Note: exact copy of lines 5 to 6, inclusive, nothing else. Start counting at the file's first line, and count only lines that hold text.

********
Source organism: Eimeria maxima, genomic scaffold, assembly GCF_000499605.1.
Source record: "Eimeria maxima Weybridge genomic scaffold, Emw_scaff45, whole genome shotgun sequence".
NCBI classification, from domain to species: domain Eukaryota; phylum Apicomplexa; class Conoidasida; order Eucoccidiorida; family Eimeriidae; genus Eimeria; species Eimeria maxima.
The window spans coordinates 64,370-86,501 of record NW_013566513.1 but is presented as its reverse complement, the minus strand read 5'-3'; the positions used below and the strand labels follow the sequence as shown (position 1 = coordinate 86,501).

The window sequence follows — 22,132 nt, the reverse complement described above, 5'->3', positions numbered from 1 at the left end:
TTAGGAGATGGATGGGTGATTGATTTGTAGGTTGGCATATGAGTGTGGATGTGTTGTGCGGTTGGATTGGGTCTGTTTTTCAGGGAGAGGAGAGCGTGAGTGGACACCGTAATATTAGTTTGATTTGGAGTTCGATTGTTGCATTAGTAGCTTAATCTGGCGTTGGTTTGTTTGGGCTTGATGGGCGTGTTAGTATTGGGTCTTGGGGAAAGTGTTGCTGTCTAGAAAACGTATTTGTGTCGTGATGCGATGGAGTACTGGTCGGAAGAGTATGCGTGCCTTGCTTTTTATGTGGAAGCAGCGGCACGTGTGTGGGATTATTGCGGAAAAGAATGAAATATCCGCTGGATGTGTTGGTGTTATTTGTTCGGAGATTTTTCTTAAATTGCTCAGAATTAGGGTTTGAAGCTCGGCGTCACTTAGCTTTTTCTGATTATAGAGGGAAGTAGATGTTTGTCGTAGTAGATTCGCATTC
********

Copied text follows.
The window sequence follows — 22,132 nt, the reverse complement described above, 5'->3', positions numbered from 1 at the left end:
TTAGGAGATGGATGGGTGATTGATTTGTAGGTTGGCATATGAGTGTGGATGTGTTGTGCGGTTGGATTGGGTCTGTTTTTCAGGGAGAGGAGAGCGTGAGTGGACACCGTAATATTAGTTTGATTTGGAGTTCGATTGTTGCATTAGTAGCTTAATCTGGCGTTGGTTTGTTTGGGCTTGATGGGCGTGTTAGTATTGGGTCTTGGGGAAAGTGTTGCTGTCTAGAAAACGTATTTGTGTCGTGATGCGATGGAGTACTGGTCGGAAGAGTATGCGTGCCTTGCTTTTTATGTGGAAGCAGCGGCACGTGTGTGGGATTATTGCGGAAAAGAATGAAATATCCGCTGGATGTGTTGGTGTTATTTGTTCGGAGATTTTTCTTAAATTGCTCAGAATTAGGGTTTGAAGCTCGGCGTCACTTAGCTTTTTCTGATTATAGAGGGAAGTAGATGTTTGTCGTAGTAGATTCGCATTC